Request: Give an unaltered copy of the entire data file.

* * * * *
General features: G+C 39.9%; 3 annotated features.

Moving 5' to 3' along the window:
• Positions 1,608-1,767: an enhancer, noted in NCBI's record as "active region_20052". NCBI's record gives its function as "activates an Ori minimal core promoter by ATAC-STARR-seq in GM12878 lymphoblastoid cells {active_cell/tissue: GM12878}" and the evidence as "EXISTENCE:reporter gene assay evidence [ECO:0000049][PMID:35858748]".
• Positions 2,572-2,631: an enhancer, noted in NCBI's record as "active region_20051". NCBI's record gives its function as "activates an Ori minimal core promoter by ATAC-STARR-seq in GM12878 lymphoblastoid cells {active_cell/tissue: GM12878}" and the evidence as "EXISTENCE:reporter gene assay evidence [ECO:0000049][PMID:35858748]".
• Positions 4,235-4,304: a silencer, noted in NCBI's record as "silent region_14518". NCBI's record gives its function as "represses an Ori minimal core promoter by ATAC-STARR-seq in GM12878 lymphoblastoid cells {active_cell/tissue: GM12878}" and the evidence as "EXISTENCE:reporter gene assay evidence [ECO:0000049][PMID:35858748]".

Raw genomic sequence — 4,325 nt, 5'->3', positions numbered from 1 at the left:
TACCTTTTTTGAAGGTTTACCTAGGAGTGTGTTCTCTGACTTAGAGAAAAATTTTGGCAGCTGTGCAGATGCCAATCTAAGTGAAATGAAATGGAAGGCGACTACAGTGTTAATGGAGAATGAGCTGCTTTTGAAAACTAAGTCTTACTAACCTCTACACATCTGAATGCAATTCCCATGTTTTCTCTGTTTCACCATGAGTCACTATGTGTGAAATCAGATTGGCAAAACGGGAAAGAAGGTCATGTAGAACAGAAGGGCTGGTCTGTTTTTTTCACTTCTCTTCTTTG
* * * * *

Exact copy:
General features: G+C 39.9%; 3 annotated features.

Moving 5' to 3' along the window:
• Positions 1,608-1,767: an enhancer, noted in NCBI's record as "active region_20052". NCBI's record gives its function as "activates an Ori minimal core promoter by ATAC-STARR-seq in GM12878 lymphoblastoid cells {active_cell/tissue: GM12878}" and the evidence as "EXISTENCE:reporter gene assay evidence [ECO:0000049][PMID:35858748]".
• Positions 2,572-2,631: an enhancer, noted in NCBI's record as "active region_20051". NCBI's record gives its function as "activates an Ori minimal core promoter by ATAC-STARR-seq in GM12878 lymphoblastoid cells {active_cell/tissue: GM12878}" and the evidence as "EXISTENCE:reporter gene assay evidence [ECO:0000049][PMID:35858748]".
• Positions 4,235-4,304: a silencer, noted in NCBI's record as "silent region_14518". NCBI's record gives its function as "represses an Ori minimal core promoter by ATAC-STARR-seq in GM12878 lymphoblastoid cells {active_cell/tissue: GM12878}" and the evidence as "EXISTENCE:reporter gene assay evidence [ECO:0000049][PMID:35858748]".

Raw genomic sequence — 4,325 nt, 5'->3', positions numbered from 1 at the left:
TACCTTTTTTGAAGGTTTACCTAGGAGTGTGTTCTCTGACTTAGAGAAAAATTTTGGCAGCTGTGCAGATGCCAATCTAAGTGAAATGAAATGGAAGGCGACTACAGTGTTAATGGAGAATGAGCTGCTTTTGAAAACTAAGTCTTACTAACCTCTACACATCTGAATGCAATTCCCATGTTTTCTCTGTTTCACCATGAGTCACTATGTGTGAAATCAGATTGGCAAAACGGGAAAGAAGGTCATGTAGAACAGAAGGGCTGGTCTGTTTTTTTCACTTCTCTTCTTTG